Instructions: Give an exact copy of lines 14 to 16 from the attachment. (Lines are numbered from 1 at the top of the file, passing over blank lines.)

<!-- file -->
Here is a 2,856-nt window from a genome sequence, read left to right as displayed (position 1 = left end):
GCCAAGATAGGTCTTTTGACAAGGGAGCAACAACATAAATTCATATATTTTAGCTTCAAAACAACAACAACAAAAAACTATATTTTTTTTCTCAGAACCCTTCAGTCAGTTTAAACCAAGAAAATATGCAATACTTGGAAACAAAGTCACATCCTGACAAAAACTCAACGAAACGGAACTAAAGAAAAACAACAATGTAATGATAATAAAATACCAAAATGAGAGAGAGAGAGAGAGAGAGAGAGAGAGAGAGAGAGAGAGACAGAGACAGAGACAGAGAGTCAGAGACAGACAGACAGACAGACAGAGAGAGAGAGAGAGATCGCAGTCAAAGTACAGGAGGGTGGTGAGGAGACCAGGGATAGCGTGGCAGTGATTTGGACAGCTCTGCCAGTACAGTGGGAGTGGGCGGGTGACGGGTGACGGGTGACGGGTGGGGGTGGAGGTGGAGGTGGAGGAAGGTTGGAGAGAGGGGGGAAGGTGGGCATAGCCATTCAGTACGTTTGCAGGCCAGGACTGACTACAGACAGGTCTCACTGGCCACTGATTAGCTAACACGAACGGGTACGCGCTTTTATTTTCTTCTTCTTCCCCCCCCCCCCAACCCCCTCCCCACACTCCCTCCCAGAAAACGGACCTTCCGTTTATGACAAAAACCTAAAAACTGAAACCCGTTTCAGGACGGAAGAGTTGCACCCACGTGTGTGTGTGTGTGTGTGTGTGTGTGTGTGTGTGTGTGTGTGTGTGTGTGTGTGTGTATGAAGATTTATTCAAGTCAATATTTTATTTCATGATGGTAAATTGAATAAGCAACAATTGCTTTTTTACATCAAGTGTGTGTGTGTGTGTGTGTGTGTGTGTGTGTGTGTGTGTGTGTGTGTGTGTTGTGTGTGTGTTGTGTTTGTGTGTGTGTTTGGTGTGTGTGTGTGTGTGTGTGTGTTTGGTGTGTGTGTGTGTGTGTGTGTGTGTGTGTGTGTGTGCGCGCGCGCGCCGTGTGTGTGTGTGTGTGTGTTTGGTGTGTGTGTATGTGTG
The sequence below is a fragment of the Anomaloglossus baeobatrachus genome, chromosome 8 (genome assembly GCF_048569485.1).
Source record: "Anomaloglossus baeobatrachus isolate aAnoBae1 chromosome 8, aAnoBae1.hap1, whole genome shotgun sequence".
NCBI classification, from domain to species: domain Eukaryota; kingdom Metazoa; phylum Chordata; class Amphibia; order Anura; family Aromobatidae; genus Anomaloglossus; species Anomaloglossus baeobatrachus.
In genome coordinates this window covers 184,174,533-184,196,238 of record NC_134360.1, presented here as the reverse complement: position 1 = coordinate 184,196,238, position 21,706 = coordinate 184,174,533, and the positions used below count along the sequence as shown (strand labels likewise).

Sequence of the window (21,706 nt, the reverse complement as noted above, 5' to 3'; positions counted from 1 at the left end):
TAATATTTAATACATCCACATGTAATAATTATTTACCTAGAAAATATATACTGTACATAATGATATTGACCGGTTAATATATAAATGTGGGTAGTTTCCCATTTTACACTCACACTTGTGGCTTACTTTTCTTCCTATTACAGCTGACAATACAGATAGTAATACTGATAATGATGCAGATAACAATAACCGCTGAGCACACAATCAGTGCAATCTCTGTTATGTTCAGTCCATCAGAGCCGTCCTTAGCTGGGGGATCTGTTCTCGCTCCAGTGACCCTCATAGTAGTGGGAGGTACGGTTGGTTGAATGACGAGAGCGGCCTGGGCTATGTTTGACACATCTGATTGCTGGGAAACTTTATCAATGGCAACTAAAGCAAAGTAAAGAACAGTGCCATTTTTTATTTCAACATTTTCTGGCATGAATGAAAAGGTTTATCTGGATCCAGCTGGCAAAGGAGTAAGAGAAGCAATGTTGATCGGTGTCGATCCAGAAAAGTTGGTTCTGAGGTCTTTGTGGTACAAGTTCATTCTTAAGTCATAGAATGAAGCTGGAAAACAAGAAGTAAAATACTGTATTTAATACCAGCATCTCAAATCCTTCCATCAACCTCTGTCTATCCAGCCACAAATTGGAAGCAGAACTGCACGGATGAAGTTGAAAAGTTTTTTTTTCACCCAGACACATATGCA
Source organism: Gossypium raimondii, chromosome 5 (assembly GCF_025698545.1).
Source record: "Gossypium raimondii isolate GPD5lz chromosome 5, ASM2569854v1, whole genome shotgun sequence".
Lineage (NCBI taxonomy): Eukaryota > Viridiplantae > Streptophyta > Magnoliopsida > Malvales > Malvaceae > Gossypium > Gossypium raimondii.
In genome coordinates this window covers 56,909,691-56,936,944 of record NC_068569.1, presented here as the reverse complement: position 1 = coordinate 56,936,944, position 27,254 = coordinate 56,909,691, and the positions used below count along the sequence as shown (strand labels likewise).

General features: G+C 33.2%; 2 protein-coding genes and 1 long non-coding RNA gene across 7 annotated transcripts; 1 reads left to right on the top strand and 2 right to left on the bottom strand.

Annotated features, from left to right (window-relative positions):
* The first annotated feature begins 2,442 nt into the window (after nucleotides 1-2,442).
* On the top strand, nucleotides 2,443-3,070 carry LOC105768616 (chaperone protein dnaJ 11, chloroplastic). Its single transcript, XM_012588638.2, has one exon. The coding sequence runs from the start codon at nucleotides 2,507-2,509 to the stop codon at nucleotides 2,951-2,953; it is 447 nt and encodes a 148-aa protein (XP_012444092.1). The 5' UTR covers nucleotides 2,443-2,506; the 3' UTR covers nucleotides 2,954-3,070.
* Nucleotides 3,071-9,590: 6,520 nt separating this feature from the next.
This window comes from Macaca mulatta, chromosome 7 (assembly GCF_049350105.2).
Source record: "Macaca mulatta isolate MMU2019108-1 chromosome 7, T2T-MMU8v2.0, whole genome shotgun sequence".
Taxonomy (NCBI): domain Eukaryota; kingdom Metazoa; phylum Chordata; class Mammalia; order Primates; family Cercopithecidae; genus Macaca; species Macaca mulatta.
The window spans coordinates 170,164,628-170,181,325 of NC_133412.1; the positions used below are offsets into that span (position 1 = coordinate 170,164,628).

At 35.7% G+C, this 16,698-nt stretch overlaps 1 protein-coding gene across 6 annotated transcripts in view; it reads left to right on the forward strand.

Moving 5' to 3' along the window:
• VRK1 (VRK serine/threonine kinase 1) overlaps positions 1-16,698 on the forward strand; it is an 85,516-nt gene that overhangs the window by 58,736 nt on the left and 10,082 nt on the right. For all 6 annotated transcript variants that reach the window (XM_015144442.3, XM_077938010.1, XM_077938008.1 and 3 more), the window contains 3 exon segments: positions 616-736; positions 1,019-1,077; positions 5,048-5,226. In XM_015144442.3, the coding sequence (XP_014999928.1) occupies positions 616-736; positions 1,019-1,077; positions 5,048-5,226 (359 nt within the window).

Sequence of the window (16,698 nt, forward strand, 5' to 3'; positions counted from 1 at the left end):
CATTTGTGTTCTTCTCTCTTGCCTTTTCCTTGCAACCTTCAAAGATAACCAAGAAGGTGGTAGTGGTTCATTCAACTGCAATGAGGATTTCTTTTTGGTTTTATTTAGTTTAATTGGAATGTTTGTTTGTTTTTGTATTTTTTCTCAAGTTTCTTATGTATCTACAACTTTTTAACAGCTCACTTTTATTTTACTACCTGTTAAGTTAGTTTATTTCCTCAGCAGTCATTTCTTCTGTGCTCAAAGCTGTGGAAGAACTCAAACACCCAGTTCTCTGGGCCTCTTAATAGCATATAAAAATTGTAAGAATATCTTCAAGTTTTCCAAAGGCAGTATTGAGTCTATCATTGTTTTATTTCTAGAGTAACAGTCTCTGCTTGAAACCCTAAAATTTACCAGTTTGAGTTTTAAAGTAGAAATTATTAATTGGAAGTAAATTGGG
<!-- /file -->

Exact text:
Annotated features, from left to right (window-relative positions):
* The first annotated feature begins 2,442 nt into the window (after nucleotides 1-2,442).
* On the top strand, nucleotides 2,443-3,070 carry LOC105768616 (chaperone protein dnaJ 11, chloroplastic). Its single transcript, XM_012588638.2, has one exon. The coding sequence runs from the start codon at nucleotides 2,507-2,509 to the stop codon at nucleotides 2,951-2,953; it is 447 nt and encodes a 148-aa protein (XP_012444092.1). The 5' UTR covers nucleotides 2,443-2,506; the 3' UTR covers nucleotides 2,954-3,070.